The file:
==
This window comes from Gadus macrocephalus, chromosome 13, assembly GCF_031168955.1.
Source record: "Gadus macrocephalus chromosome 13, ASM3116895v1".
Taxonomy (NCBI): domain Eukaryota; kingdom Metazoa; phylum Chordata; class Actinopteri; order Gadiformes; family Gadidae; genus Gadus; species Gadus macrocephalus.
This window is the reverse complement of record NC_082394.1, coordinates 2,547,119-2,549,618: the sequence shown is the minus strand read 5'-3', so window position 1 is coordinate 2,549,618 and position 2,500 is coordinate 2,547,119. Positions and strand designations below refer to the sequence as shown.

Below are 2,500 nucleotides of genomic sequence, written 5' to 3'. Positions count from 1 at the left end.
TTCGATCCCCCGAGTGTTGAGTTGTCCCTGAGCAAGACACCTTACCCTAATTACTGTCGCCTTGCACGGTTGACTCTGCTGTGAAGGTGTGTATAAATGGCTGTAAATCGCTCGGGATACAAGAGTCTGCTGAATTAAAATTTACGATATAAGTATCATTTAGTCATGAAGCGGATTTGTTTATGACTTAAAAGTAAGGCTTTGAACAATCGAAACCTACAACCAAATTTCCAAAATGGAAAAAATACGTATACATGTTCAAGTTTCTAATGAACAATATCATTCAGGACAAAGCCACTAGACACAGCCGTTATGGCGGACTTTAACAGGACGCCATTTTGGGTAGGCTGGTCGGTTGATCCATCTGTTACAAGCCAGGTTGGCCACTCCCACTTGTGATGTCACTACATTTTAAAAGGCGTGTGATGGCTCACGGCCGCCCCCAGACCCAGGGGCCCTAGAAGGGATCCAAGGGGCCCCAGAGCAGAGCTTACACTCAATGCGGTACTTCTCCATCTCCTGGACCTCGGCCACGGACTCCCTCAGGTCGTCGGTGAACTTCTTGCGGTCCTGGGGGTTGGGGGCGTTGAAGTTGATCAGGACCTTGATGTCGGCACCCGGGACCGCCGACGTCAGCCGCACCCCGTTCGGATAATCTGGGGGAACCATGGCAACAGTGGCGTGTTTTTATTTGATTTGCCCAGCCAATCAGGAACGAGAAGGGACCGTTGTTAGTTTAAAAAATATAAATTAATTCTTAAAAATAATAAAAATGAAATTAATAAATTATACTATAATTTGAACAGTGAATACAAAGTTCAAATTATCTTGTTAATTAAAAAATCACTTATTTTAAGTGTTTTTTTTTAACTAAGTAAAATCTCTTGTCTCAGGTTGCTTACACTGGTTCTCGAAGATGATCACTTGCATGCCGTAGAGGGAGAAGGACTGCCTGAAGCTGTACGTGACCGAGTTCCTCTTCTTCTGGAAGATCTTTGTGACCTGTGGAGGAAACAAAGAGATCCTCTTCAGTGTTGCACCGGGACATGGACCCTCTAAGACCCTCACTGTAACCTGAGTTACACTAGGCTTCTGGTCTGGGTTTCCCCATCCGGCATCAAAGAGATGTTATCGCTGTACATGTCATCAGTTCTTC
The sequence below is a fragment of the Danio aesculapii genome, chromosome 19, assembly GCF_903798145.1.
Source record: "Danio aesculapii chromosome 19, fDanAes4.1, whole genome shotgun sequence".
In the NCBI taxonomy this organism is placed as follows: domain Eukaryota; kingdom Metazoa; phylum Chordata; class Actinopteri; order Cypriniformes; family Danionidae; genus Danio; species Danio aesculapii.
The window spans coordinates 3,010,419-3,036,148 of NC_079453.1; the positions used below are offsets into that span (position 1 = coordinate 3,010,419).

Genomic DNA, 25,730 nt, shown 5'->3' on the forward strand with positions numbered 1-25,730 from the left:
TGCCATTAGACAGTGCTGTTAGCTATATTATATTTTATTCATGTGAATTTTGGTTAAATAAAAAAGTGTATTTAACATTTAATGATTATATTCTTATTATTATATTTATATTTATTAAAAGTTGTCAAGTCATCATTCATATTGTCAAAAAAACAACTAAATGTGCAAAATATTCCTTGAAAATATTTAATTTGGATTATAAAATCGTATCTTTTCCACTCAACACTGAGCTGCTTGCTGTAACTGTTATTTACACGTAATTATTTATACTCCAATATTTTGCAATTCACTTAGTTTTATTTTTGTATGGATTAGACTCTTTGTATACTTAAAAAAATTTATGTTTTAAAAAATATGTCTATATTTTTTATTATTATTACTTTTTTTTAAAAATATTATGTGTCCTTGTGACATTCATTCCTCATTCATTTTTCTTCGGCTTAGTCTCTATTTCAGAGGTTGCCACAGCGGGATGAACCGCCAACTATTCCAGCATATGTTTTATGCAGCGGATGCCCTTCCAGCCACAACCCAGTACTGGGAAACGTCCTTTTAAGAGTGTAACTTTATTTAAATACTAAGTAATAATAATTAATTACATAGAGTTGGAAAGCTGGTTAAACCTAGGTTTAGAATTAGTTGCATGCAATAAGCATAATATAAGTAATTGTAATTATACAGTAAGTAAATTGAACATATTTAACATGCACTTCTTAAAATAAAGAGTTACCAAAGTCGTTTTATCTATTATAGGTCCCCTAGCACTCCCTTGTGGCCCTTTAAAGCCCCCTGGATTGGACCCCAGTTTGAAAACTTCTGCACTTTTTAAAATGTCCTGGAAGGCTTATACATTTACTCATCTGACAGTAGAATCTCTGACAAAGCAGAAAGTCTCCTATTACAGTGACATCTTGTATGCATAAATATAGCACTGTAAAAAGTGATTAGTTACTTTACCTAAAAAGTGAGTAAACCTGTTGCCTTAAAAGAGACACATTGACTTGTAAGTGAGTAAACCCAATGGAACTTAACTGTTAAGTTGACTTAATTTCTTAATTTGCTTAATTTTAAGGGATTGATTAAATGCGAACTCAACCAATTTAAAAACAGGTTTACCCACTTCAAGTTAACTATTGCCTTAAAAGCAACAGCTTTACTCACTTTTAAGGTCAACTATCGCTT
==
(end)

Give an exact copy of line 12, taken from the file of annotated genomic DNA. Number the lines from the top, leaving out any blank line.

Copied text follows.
TGCCATTAGACAGTGCTGTTAGCTATATTATATTTTATTCATGTGAATTTTGGTTAAATAAAAAAGTGTATTTAACATTTAATGATTATATTCTTATTATTATATTTATATTTATTAAAAGTTGTCAAGTCATCATTCATATTGTCAAAAAAACAACTAAATGTGCAAAATATTCCTTGAAAATATTTAATTTGGATTATAAAATCGTATCTTTTCCACTCAACACTGAGCTGCTTGCTGTAACTGTTATTTACACGTAATTATTTATACTCCAATATTTTGCAATTCACTTAGTTTTATTTTTGTATGGATTAGACTCTTTGTATACTTAAAAAAATTTATGTTTTAAAAAATATGTCTATATTTTTTATTATTATTACTTTTTTTTAAAAATATTATGTGTCCTTGTGACATTCATTCCTCATTCATTTTTCTTCGGCTTAGTCTCTATTTCAGAGGTTGCCACAGCGGGATGAACCGCCAACTATTCCAGCATATGTTTTATGCAGCGGATGCCCTTCCAGCCACAACCCAGTACTGGGAAACGTCCTTTTAAGAGTGTAACTTTATTTAAATACTAAGTAATAATAATTAATTACATAGAGTTGGAAAGCTGGTTAAACCTAGGTTTAGAATTAGTTGCATGCAATAAGCATAATATAAGTAATTGTAATTATACAGTAAGTAAATTGAACATATTTAACATGCACTTCTTAAAATAAAGAGTTACCAAAGTCGTTTTATCTATTATAGGTCCCCTAGCACTCCCTTGTGGCCCTTTAAAGCCCCCTGGATTGGACCCCAGTTTGAAAACTTCTGCACTTTTTAAAATGTCCTGGAAGGCTTATACATTTACTCATCTGACAGTAGAATCTCTGACAAAGCAGAAAGTCTCCTATTACAGTGACATCTTGTATGCATAAATATAGCACTGTAAAAAGTGATTAGTTACTTTACCTAAAAAGTGAGTAAACCTGTTGCCTTAAAAGAGACACATTGACTTGTAAGTGAGTAAACCCAATGGAACTTAACTGTTAAGTTGACTTAATTTCTTAATTTGCTTAATTTTAAGGGATTGATTAAATGCGAACTCAACCAATTTAAAAACAGGTTTACCCACTTCAAGTTAACTATTGCCTTAAAAGCAACAGCTTTACTCACTTTTAAGGTCAACTATCGCTT